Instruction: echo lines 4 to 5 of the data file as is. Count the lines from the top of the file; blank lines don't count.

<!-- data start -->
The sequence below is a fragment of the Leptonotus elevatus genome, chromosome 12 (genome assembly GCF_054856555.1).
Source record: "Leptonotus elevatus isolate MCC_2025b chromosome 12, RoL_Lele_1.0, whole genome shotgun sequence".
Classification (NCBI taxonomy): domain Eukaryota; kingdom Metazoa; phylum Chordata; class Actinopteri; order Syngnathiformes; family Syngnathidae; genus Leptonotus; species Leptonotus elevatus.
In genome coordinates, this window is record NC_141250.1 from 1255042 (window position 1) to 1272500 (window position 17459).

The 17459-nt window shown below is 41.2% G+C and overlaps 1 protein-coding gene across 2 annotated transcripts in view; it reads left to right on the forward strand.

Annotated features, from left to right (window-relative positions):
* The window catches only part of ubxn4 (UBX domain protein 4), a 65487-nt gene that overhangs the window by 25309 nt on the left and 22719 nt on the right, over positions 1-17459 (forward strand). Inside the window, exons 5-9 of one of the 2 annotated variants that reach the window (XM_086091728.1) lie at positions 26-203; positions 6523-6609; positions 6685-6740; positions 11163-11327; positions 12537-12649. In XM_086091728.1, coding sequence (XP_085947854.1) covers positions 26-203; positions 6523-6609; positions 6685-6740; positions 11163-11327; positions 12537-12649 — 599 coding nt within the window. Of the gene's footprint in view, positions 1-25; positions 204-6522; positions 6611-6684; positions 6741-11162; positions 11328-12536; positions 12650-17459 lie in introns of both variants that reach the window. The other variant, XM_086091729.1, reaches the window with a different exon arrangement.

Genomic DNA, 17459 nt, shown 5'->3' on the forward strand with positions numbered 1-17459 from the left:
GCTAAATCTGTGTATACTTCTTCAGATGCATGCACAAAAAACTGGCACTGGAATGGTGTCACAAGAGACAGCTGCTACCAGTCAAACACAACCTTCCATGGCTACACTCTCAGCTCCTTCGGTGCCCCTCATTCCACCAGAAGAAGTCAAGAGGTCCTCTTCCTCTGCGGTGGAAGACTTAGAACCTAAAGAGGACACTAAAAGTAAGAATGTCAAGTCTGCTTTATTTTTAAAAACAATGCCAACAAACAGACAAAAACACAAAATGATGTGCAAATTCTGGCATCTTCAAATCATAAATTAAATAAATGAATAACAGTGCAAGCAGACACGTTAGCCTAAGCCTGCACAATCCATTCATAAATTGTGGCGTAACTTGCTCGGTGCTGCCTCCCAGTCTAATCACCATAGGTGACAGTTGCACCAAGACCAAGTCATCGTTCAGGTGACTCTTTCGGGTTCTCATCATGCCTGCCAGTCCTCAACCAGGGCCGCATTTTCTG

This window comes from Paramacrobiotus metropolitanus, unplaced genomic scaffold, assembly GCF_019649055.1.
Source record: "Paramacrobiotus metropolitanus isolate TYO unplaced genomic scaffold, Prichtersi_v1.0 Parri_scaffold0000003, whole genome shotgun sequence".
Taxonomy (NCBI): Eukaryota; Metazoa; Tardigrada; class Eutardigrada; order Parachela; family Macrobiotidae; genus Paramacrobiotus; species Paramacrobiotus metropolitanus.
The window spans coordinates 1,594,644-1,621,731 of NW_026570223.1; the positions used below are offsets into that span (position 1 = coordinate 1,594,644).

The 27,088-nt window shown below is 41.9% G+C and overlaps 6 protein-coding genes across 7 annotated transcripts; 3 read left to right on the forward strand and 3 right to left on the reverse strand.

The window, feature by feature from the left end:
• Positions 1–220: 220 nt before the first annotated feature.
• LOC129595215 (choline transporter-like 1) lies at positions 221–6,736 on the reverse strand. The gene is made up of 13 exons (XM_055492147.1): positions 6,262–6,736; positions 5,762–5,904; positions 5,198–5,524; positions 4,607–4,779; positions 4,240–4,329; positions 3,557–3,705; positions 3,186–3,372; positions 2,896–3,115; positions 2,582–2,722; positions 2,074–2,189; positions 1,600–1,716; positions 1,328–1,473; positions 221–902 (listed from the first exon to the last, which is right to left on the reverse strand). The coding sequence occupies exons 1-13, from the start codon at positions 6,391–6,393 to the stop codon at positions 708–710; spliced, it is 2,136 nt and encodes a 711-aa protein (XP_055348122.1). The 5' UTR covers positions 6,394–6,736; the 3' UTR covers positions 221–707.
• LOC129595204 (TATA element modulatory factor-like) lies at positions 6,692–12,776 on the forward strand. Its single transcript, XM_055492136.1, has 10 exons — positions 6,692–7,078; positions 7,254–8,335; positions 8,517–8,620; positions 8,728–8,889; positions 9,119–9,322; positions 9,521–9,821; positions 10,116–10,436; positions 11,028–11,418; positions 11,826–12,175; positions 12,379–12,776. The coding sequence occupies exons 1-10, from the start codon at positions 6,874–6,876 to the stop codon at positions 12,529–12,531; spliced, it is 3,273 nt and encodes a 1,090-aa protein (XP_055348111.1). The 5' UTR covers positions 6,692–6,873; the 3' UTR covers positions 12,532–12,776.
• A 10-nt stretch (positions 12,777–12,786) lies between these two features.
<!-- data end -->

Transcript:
In genome coordinates, this window is record NC_141250.1 from 1255042 (window position 1) to 1272500 (window position 17459).

The 17459-nt window shown below is 41.2% G+C and overlaps 1 protein-coding gene across 2 annotated transcripts in view; it reads left to right on the forward strand.